Jalandhar, November 9
A day after the district administration patted its back on achieving 60 per cent dip in stubble burning compared to last year, the district AQI has seen a massive rise today, adversely affecting people’s health.
A lot depends on weather conditions. With only five and seven farm fires reported in last two days, the worsening of AQI can be attributed to other factors too. Jaspreet Singh, DC
The air quality index (AQI) of the city reached ‘very poor’ category with the index at 383. At 8pm, the AQI dropped to 334, still in ‘very poor’ category. Coupled with farm fires and an ominous smog, this translates to a severe health emergency for the people of the region.
This is the poorest the city’s air has been this season. Even on Diwali Day, the AQI in Jalandhar was 225. There were days when maximum AQI was recorded at 325 or 316 in evening hours.
With 1,134 stubble burning cases were reported in the district until today, the district also recently crossed the 1,000 mark in stubble burning.
While farm fires are termed the chief culprit for the fiasco, the PPCB offcials however pointed out the lack of adequate baling machines, as the key reson farmers were unable to manage paddy stubble.
While the city has remained enveloped in a thick smog for more than a week, despite a marginal dip in the number of farm fires in past three-four days, there is no respite from persistent pollution - which is taking a heavy toll on those suffering from respiratory problems. Nearly 50 per cent rise has already been registered in cases of respiratory illness and asthma. In pockets, residents also complain of distinct burning sensation caused by air and repeated cough and irritation in throats.
There are six categories of AQI, namely ‘Good’ (0-50), ‘Satisfactory’ (50-100), ‘Moderately polluted’ (100-200), ‘Poor’ (200-300), ‘Very Poor’ (300-400), and ‘Severe’ (400-500).
As many as 1,134 farm fires have been reported in Jalandhar to date. A total of 119 farm fires were reported on November 2, the highest this season. Before this, 102 farm fires had been reported on October 31; 101 on Diwali and 99 on October 29.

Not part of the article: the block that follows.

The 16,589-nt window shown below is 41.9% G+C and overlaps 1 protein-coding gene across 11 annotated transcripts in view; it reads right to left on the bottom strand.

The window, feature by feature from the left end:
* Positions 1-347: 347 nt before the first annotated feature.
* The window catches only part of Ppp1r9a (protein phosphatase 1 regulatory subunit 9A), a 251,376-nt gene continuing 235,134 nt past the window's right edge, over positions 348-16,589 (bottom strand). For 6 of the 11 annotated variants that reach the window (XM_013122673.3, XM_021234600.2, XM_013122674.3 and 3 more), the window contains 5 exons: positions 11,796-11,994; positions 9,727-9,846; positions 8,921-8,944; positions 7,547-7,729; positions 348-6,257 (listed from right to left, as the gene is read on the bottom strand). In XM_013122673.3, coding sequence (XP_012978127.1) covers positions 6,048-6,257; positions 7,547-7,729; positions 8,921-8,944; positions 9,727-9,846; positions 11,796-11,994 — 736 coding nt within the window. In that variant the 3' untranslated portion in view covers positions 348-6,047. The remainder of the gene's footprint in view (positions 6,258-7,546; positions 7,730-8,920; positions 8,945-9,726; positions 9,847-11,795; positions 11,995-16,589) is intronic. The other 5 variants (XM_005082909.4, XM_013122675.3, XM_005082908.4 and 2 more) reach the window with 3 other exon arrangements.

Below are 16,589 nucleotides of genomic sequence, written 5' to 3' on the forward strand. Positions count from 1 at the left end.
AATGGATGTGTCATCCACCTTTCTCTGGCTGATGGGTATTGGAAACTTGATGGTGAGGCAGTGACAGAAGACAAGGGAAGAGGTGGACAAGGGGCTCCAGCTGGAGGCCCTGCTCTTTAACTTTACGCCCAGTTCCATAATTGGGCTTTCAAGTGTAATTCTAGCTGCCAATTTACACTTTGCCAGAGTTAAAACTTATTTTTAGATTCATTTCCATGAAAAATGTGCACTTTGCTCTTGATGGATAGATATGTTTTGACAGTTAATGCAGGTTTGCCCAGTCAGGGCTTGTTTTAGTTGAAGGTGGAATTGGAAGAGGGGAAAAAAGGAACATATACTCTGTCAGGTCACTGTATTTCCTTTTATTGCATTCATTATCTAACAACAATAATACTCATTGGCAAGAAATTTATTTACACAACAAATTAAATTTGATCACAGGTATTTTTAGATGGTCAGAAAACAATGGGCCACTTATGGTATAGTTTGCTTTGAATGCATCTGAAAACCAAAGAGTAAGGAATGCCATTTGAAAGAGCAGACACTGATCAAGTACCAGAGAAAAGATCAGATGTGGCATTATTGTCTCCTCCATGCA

Officials said since farmers are now being paid for paddy stubble bales, there would be a drop in farm fires. The lack of adequate machines (superseeders and rotavators) for binding stubble into bales is the key reason why farmers are forced to burn paddy stubble.
However, since November 3 onwards there has been a decline in farm fires. Stubble burning reported on November 3 were 59, on November 4 (23), November 5 (33), November 6 (5), November 7 (41), November 8 (7) and November 9 (11).
As many as 86 people have been challaned for farm fires and fine worth Rs 2,15,000 had been imposed on violators.
Senior Environmental Engineer, Sandeep Bahl, PPCB, Jalandhar, said, “With Rs 150 to 200 now being paid for paddy bales, no farmers would like to burn stubble. However, they are forced to so due to inadequate machines. There is a dearth of rotavators and superseeders. Hence, they resort to residue burning. The weather conditions are also hugely responsible as dust, vehicular and industrial pollution aggravate the situtation. With rains expected, the conditions are expected to be better soon.”
DC Jaspreet Singh said, “A lot depends on weather conditions. With only five and seven farm fires reported in last two days, the worsening of AQI can be attributed to other factors too. In the past few days stubble burning saw a decrease. We also plan get a survey done to study the cumulative effects of vehicular and stubble pollution.”
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